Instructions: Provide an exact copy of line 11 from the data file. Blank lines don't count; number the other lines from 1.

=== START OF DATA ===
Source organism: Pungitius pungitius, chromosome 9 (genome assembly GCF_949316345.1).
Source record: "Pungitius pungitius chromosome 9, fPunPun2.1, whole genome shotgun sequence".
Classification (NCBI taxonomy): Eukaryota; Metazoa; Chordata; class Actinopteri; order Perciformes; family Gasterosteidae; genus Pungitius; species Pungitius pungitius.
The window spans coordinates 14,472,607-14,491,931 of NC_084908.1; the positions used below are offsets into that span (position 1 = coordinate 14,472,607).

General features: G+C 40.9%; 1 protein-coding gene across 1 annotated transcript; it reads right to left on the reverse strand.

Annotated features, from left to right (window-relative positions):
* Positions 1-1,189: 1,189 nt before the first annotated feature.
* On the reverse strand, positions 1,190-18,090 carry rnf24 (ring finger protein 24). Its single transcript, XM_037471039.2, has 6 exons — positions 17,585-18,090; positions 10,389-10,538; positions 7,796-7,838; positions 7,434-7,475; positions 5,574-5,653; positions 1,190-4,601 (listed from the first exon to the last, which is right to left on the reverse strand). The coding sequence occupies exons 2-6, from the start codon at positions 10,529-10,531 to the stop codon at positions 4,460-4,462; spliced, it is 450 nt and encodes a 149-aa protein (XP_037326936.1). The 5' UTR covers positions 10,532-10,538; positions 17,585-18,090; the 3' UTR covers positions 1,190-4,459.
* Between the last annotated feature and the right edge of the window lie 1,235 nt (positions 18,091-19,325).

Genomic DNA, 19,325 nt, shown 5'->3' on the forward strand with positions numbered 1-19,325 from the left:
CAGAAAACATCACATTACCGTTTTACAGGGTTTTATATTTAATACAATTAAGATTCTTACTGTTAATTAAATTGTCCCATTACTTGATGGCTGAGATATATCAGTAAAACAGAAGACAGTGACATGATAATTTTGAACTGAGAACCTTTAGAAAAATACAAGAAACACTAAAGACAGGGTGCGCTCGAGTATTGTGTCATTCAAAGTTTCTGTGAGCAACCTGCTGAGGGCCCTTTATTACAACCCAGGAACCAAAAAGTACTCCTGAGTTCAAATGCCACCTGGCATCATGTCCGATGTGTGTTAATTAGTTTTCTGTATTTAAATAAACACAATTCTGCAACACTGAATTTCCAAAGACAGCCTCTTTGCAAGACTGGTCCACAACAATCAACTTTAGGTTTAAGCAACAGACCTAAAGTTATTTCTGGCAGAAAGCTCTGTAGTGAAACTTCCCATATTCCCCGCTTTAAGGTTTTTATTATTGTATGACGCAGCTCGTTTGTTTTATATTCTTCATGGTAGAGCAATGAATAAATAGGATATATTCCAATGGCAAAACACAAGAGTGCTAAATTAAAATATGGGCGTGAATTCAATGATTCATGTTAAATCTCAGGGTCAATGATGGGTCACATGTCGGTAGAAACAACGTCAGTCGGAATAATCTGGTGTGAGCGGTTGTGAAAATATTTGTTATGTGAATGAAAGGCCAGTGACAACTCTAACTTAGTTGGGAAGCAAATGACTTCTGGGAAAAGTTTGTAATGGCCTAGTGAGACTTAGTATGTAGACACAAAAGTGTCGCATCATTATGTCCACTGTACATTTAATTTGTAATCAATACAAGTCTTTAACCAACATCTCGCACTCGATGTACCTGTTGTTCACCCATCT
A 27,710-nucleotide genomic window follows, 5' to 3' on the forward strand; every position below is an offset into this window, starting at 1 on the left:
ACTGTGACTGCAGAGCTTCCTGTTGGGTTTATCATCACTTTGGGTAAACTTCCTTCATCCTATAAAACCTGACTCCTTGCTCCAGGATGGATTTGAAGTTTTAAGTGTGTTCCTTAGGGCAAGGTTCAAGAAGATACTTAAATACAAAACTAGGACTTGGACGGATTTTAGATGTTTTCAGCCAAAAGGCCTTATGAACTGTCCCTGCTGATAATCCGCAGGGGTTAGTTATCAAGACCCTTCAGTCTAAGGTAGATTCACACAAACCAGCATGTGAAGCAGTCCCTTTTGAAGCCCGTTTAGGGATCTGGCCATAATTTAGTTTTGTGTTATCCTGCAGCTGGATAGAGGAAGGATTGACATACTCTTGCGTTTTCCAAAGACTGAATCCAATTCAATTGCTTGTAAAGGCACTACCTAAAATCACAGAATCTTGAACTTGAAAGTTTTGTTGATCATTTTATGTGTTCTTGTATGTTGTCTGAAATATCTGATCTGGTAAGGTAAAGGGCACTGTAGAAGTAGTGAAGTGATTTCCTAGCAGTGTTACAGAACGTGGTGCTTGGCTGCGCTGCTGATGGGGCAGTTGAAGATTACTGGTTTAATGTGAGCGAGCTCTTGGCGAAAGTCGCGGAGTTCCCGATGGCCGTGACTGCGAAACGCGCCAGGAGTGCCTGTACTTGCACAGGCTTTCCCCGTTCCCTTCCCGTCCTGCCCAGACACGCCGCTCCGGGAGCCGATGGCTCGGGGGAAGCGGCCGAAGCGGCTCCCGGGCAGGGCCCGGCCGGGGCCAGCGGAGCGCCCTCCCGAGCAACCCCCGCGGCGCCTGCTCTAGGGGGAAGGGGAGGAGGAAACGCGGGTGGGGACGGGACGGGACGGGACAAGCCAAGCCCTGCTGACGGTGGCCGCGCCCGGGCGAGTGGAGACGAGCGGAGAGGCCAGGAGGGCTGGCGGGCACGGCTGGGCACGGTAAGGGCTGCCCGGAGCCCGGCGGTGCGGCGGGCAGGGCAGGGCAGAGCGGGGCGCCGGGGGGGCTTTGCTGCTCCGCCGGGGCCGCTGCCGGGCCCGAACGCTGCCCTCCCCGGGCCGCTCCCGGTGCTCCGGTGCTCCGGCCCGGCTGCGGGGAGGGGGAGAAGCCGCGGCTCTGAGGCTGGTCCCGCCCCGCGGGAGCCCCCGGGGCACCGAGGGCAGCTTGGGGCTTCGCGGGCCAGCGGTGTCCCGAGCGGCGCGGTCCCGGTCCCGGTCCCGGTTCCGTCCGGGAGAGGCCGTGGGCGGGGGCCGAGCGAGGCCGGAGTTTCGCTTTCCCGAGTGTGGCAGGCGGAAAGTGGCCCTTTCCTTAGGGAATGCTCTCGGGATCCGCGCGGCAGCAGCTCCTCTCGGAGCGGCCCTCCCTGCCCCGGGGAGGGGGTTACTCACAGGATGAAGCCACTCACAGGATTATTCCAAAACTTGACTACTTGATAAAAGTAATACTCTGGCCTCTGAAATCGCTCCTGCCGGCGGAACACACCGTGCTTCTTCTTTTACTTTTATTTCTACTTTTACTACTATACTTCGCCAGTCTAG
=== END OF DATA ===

CAGAAAACATCACATTACCGTTTTACAGGGTTTTATATTTAATACAATTAAGATTCTTACTGTTAATTAAATTGTCCCATTACTTGATGGCTGAGATATATCAGTAAAACAGAAGACAGTGACATGATAATTTTGAACTGAGAACCTTTAGAAAAATACAAGAAACACTAAAGACAGGGTGCGCTCGAGTATTGTGTCATTCAAAGTTTCTGTGAGCAACCTGCTGAGGGCCCTTTATTACAACCCAGGAACCAAAAAGTACTCCTGAGTTCAAATGCCACCTGGCATCATGTCCGATGTGTGTTAATTAGTTTTCTGTATTTAAATAAACACAATTCTGCAACACTGAATTTCCAAAGACAGCCTCTTTGCAAGACTGGTCCACAACAATCAACTTTAGGTTTAAGCAACAGACCTAAAGTTATTTCTGGCAGAAAGCTCTGTAGTGAAACTTCCCATATTCCCCGCTTTAAGGTTTTTATTATTGTATGACGCAGCTCGTTTGTTTTATATTCTTCATGGTAGAGCAATGAATAAATAGGATATATTCCAATGGCAAAACACAAGAGTGCTAAATTAAAATATGGGCGTGAATTCAATGATTCATGTTAAATCTCAGGGTCAATGATGGGTCACATGTCGGTAGAAACAACGTCAGTCGGAATAATCTGGTGTGAGCGGTTGTGAAAATATTTGTTATGTGAATGAAAGGCCAGTGACAACTCTAACTTAGTTGGGAAGCAAATGACTTCTGGGAAAAGTTTGTAATGGCCTAGTGAGACTTAGTATGTAGACACAAAAGTGTCGCATCATTATGTCCACTGTACATTTAATTTGTAATCAATACAAGTCTTTAACCAACATCTCGCACTCGATGTACCTGTTGTTCACCCATCT